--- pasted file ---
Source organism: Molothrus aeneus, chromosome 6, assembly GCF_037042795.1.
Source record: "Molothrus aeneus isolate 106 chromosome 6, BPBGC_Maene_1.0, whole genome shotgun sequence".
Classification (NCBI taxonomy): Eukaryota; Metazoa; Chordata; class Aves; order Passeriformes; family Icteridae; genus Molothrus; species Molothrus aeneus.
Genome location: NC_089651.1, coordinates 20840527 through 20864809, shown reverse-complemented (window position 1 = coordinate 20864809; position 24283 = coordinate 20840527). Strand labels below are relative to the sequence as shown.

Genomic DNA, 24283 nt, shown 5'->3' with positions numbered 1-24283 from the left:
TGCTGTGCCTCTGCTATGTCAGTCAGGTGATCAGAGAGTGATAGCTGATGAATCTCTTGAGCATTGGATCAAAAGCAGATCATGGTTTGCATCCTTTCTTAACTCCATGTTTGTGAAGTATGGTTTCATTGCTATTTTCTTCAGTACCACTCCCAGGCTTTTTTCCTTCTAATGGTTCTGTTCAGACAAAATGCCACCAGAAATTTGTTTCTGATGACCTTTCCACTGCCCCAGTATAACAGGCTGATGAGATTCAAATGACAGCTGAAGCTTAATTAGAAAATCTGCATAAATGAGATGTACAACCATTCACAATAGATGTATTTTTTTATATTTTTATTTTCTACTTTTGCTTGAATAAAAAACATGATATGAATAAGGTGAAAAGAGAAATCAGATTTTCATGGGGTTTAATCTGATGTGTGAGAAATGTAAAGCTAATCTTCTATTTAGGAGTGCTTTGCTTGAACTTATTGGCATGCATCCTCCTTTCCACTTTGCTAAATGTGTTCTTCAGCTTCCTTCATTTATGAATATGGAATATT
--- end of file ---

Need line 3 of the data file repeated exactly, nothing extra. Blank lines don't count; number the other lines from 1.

Classification (NCBI taxonomy): Eukaryota; Metazoa; Chordata; class Aves; order Passeriformes; family Icteridae; genus Molothrus; species Molothrus aeneus.